See the adjacent Software Information
links for general details regarding LUSAS software products and
Interactive Modal Dynamics
In all LUSAS
products, modal dynamics problems can be solved using Interactive
Modal Dynamics (IMD) techniques. An additional LUSAS Dynamics
option caters for more advanced dynamics analysis. An IMDPlus
option caters for multiple event simulation.
With IMD, an eigen
solution is computed using either Subspace, Lanczos or Guyan reduction
eigenvalue extraction procedures. The resulting eigenvectors are then
read into the LUSAS Modeller where the loading function is defined and
the dynamic response calculated. Since the solution is only computed
either for a given part of the structure across a specified time or
frequency range, or for the whole structure at a specified sampling
time or frequency a solution is obtained very rapidly.
Results can be displayed using the
extensive graph plotting facilities or using the standard contour,
vector or peak value features. Since both the damping (structural or
viscous) and ‘time-step’ are specified within IMD there is no need
to carry out a series of computationally expensive transient dynamics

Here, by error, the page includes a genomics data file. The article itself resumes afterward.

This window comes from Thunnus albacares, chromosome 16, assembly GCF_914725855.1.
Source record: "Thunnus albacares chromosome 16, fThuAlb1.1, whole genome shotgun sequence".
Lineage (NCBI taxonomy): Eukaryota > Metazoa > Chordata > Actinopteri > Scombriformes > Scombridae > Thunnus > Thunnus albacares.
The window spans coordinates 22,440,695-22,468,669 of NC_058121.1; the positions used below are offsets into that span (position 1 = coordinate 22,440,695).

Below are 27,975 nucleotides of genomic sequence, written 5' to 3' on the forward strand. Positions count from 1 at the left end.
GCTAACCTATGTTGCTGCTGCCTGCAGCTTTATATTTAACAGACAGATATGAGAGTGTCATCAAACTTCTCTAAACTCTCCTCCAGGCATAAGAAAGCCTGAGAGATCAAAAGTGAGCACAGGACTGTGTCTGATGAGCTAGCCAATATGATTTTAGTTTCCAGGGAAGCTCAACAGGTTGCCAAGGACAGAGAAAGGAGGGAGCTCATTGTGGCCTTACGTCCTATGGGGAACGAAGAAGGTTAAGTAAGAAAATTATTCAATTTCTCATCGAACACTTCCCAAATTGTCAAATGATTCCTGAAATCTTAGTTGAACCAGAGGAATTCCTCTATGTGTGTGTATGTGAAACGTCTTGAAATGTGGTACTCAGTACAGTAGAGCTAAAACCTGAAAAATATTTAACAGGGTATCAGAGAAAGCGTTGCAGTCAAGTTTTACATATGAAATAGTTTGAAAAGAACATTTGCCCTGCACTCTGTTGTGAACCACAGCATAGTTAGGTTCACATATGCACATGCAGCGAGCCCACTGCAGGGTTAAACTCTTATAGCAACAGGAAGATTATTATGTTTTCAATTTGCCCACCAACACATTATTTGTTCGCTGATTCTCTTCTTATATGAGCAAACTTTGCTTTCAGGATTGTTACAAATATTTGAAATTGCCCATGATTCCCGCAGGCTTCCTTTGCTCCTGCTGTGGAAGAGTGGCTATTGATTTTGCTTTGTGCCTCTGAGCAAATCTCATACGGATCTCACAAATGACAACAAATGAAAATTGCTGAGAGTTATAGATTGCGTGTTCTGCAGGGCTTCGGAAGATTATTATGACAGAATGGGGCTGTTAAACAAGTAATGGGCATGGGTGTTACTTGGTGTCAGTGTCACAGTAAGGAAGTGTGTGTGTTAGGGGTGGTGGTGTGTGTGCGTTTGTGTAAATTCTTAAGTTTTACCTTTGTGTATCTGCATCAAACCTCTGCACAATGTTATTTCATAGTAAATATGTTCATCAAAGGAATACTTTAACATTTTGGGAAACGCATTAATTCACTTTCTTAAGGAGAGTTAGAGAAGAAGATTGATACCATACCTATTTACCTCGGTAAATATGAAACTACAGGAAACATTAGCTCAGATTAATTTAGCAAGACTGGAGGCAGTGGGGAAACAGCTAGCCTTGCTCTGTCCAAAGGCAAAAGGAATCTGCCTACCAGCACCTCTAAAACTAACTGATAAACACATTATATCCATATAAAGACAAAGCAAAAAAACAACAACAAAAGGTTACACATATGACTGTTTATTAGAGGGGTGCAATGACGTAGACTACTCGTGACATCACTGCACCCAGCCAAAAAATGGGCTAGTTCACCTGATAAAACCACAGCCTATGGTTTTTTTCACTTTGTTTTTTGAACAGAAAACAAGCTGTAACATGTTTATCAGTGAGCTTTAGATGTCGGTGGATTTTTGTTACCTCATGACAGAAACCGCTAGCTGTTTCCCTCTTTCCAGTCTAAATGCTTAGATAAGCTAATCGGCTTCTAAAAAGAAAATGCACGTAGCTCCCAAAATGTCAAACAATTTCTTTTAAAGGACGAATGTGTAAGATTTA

analyses to assess the effect of these parameters on the structural
response. IMD thus offers large savings in design and analysis time
and greatly reduces the computational resources required for linear
transient dynamic analysis.
Typical uses of IMD include forced
response when a dynamic analysis is being used to investigate the
effects of structural resonance and spectral response where a dynamic
analysis is being carried out to investigate the effects of ground
motion on the structural behaviour. For spectral response problems the
support excitation is defined using a spectral curve and the modal
results may be combined using either the SRSS or CQC combination.
Using IMD the response to random
vibration problems is computed using power spectral density (PSD)
techniques which compute the response of a structure from the PSD
input. Typically this may be used to compute the behaviour of a
structure due to wind loading or the behaviour of a component mounted
on an randomly vibrating platform such as an engine.
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